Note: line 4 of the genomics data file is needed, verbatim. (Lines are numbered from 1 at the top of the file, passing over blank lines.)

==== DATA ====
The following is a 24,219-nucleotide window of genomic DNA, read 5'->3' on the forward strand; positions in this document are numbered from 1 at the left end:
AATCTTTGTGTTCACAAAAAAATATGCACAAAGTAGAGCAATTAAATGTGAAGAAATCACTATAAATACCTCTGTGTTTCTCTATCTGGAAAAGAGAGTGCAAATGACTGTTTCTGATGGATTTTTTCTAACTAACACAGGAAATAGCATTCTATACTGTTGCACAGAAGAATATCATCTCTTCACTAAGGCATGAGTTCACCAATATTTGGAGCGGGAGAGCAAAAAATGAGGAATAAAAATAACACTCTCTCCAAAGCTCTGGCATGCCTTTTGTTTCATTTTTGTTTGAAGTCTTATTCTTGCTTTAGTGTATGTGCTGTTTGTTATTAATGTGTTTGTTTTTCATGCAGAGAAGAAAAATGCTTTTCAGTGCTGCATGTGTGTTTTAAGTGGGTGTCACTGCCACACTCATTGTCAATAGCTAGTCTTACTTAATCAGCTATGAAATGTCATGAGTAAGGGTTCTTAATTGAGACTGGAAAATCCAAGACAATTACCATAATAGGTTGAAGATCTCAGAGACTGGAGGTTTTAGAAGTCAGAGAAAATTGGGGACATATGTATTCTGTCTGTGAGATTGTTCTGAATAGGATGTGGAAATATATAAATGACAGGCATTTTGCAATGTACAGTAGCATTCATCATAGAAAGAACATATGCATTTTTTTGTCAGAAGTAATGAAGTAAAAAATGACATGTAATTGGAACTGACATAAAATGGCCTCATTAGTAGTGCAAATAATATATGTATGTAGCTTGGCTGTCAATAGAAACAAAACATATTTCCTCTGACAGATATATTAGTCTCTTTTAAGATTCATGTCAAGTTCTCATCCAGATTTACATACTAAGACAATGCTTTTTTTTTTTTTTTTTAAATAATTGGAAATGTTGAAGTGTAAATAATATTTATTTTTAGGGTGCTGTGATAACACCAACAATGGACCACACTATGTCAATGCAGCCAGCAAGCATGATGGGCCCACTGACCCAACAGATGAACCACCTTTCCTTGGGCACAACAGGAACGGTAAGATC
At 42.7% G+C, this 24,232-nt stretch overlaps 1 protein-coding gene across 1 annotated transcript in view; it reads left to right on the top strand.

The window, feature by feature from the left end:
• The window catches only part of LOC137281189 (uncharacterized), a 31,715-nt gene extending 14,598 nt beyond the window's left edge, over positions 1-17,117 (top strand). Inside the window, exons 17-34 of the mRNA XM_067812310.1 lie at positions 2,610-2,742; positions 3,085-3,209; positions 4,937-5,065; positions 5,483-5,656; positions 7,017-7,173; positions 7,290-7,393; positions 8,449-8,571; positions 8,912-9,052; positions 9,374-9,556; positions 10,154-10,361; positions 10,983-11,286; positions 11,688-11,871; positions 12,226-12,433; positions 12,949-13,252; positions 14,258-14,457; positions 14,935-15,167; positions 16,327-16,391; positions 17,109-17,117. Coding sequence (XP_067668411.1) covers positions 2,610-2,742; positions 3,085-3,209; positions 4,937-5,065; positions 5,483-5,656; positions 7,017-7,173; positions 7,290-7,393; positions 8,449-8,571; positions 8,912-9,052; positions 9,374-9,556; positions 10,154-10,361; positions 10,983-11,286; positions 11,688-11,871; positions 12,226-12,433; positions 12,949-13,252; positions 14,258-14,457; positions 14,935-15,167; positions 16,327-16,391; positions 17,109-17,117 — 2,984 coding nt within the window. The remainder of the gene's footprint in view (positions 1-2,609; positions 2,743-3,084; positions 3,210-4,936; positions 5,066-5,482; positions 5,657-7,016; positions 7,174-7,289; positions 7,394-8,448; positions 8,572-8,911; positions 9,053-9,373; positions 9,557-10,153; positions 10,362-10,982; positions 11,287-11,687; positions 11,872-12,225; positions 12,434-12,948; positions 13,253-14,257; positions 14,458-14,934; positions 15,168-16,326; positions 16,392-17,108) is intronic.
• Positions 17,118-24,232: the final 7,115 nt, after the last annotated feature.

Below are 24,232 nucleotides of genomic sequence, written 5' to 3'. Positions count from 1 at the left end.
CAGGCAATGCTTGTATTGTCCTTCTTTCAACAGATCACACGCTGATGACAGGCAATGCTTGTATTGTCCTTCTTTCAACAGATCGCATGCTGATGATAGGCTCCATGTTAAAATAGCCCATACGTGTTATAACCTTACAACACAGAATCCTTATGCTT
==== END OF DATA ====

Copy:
The window, feature by feature from the left end: